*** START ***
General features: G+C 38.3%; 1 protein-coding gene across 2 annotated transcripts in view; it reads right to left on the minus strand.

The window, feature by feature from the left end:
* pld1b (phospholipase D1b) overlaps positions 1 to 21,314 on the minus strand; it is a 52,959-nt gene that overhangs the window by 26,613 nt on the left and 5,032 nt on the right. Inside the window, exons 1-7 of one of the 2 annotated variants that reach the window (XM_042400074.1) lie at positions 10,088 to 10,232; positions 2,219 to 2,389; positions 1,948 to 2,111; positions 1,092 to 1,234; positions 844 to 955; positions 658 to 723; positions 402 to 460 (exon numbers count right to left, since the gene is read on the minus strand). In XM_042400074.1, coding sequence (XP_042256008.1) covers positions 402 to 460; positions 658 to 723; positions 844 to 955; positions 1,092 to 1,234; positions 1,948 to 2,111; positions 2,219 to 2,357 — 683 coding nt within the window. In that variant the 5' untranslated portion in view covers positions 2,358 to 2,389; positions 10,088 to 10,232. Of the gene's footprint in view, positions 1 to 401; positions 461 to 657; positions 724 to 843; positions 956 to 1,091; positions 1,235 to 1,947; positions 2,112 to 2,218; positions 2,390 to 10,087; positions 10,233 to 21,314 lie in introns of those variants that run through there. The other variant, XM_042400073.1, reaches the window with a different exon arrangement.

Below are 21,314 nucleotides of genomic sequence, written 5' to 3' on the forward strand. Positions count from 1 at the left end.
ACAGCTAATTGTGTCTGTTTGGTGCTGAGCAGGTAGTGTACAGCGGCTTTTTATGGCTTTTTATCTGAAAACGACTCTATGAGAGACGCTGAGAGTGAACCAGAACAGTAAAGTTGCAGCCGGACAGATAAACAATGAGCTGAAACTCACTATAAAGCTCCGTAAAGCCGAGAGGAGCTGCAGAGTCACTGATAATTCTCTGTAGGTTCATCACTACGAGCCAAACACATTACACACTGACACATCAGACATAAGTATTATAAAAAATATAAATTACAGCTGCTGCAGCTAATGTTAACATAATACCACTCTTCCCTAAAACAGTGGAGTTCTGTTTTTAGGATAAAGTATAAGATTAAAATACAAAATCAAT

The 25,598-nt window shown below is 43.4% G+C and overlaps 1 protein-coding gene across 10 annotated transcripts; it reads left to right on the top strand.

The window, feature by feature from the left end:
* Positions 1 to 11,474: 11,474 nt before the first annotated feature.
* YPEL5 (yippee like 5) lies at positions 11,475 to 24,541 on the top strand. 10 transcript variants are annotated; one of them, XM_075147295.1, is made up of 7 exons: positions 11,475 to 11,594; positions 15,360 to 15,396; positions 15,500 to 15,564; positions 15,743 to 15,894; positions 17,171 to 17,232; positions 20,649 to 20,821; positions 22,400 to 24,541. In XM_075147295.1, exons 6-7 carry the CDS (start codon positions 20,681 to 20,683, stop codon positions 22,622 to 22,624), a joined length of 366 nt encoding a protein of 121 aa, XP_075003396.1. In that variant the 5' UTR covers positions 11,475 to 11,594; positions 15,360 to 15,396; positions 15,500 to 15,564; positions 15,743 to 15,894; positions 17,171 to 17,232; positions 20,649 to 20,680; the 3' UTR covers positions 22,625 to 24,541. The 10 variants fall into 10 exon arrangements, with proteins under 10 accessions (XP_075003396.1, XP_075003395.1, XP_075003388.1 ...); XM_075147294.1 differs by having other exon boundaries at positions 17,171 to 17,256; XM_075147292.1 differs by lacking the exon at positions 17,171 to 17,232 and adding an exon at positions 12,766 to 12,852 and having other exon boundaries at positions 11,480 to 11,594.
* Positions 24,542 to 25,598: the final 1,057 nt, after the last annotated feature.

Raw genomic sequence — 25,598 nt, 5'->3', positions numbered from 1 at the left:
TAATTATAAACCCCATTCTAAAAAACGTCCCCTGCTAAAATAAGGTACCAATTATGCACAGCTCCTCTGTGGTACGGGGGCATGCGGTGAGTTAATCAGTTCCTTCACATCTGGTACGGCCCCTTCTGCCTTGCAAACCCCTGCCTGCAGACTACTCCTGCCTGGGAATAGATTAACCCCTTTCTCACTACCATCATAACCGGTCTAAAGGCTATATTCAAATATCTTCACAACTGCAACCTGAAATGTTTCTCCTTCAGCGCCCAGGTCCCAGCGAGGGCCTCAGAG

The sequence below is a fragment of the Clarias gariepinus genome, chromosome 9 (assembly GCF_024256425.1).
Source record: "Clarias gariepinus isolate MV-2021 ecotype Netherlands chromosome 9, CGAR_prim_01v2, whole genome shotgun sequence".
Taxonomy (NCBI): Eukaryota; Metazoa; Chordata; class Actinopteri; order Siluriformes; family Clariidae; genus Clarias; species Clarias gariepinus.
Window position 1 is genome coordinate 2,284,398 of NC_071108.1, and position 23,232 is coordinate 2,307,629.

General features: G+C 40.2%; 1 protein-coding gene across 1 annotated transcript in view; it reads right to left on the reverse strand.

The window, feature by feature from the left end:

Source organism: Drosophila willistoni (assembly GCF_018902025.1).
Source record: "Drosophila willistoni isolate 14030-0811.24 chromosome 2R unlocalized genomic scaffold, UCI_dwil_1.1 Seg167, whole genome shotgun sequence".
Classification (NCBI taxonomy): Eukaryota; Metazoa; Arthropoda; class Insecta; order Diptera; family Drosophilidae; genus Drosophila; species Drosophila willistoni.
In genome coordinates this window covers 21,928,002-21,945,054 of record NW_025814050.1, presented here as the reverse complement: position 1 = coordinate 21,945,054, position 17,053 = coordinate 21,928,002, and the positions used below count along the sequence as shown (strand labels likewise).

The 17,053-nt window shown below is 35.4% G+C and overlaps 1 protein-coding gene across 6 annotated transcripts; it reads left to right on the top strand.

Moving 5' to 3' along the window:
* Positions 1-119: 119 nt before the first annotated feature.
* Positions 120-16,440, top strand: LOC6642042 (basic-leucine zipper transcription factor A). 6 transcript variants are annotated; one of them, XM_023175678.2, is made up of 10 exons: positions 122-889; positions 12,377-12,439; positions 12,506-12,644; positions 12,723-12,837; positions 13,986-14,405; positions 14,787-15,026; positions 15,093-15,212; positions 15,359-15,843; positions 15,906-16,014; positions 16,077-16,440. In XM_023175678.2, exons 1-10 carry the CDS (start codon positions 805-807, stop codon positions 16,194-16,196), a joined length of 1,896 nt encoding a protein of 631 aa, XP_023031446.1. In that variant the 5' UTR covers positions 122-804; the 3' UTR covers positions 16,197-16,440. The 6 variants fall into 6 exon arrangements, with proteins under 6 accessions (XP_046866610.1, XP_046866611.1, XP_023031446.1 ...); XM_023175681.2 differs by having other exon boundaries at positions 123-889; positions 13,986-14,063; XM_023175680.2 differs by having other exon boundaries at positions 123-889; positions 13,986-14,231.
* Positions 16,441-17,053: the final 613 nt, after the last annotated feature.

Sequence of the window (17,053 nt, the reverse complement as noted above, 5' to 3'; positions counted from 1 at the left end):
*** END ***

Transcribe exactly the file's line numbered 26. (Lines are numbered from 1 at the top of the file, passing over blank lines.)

* Positions 120-16,440, top strand: LOC6642042 (basic-leucine zipper transcription factor A). 6 transcript variants are annotated; one of them, XM_023175678.2, is made up of 10 exons: positions 122-889; positions 12,377-12,439; positions 12,506-12,644; positions 12,723-12,837; positions 13,986-14,405; positions 14,787-15,026; positions 15,093-15,212; positions 15,359-15,843; positions 15,906-16,014; positions 16,077-16,440. In XM_023175678.2, exons 1-10 carry the CDS (start codon positions 805-807, stop codon positions 16,194-16,196), a joined length of 1,896 nt encoding a protein of 631 aa, XP_023031446.1. In that variant the 5' UTR covers positions 122-804; the 3' UTR covers positions 16,197-16,440. The 6 variants fall into 6 exon arrangements, with proteins under 6 accessions (XP_046866610.1, XP_046866611.1, XP_023031446.1 ...); XM_023175681.2 differs by having other exon boundaries at positions 123-889; positions 13,986-14,063; XM_023175680.2 differs by having other exon boundaries at positions 123-889; positions 13,986-14,231.